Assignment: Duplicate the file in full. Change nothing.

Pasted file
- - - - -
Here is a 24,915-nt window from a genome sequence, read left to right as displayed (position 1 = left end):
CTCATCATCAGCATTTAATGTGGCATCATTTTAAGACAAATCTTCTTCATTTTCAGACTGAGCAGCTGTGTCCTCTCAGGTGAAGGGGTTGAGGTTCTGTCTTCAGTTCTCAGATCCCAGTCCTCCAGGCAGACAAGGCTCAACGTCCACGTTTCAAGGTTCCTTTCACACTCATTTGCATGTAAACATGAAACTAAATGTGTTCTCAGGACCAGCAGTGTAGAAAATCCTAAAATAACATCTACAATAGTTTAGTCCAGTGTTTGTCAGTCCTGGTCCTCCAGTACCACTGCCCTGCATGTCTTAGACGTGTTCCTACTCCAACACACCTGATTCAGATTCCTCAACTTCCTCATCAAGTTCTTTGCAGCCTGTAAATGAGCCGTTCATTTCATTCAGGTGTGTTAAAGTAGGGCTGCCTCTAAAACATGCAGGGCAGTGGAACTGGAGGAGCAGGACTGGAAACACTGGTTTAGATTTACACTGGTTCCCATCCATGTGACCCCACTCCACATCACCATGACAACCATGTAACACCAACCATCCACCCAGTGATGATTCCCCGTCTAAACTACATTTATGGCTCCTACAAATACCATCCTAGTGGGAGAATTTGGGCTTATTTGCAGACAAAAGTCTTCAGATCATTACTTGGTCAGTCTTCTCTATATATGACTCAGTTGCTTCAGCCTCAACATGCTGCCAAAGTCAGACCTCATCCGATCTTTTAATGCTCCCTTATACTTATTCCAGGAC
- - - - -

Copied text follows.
Here is a 24,915-nt window from a genome sequence, read left to right as displayed (position 1 = left end):
CTCATCATCAGCATTTAATGTGGCATCATTTTAAGACAAATCTTCTTCATTTTCAGACTGAGCAGCTGTGTCCTCTCAGGTGAAGGGGTTGAGGTTCTGTCTTCAGTTCTCAGATCCCAGTCCTCCAGGCAGACAAGGCTCAACGTCCACGTTTCAAGGTTCCTTTCACACTCATTTGCATGTAAACATGAAACTAAATGTGTTCTCAGGACCAGCAGTGTAGAAAATCCTAAAATAACATCTACAATAGTTTAGTCCAGTGTTTGTCAGTCCTGGTCCTCCAGTACCACTGCCCTGCATGTCTTAGACGTGTTCCTACTCCAACACACCTGATTCAGATTCCTCAACTTCCTCATCAAGTTCTTTGCAGCCTGTAAATGAGCCGTTCATTTCATTCAGGTGTGTTAAAGTAGGGCTGCCTCTAAAACATGCAGGGCAGTGGAACTGGAGGAGCAGGACTGGAAACACTGGTTTAGATTTACACTGGTTCCCATCCATGTGACCCCACTCCACATCACCATGACAACCATGTAACACCAACCATCCACCCAGTGATGATTCCCCGTCTAAACTACATTTATGGCTCCTACAAATACCATCCTAGTGGGAGAATTTGGGCTTATTTGCAGACAAAAGTCTTCAGATCATTACTTGGTCAGTCTTCTCTATATATGACTCAGTTGCTTCAGCCTCAACATGCTGCCAAAGTCAGACCTCATCCGATCTTTTAATGCTCCCTTATACTTATTCCAGGAC